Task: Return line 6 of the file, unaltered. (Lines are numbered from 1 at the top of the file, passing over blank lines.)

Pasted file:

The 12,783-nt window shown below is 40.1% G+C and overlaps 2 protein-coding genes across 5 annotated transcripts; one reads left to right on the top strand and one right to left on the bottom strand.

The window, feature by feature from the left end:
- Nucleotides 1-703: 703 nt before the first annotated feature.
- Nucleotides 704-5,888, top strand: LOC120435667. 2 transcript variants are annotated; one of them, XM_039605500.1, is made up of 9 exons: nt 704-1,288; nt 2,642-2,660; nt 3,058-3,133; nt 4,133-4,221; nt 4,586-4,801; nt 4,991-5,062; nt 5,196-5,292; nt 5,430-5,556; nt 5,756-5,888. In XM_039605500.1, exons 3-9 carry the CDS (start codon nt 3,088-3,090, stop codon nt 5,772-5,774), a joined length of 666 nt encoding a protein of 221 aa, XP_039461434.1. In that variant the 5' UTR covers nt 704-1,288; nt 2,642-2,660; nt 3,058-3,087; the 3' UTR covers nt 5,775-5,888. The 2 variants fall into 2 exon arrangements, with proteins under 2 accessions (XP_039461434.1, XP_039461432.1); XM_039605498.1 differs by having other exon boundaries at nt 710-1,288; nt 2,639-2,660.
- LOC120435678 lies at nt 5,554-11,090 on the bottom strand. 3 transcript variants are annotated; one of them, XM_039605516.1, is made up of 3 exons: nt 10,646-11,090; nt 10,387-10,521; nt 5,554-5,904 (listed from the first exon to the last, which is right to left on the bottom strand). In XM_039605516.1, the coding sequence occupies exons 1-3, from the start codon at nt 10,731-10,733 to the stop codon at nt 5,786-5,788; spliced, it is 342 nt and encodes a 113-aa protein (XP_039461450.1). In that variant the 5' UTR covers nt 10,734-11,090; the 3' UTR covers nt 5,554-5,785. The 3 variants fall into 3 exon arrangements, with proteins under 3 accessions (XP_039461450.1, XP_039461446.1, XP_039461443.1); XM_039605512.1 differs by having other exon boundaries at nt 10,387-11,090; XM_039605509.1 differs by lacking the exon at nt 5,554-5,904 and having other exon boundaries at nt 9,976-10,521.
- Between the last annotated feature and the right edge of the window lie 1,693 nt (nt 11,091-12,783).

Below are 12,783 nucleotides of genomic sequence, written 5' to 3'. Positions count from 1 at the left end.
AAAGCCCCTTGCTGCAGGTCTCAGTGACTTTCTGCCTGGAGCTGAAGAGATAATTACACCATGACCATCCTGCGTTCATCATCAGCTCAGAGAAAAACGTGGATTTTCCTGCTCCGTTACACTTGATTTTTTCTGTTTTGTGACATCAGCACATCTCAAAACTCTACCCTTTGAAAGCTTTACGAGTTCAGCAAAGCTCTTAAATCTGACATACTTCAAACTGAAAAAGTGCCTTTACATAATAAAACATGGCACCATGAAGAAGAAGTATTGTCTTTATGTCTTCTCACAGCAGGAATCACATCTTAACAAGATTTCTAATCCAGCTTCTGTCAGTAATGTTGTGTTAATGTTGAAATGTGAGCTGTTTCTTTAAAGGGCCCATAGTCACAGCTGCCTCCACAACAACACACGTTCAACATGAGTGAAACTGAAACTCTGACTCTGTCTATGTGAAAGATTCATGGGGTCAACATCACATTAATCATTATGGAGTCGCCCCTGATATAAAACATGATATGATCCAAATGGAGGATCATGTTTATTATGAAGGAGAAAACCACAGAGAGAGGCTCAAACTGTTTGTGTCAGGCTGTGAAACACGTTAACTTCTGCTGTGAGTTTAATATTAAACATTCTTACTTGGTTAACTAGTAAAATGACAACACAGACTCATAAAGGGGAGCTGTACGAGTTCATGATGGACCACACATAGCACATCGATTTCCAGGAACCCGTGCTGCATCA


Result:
- Between the last annotated feature and the right edge of the window lie 1,693 nt (nt 11,091-12,783).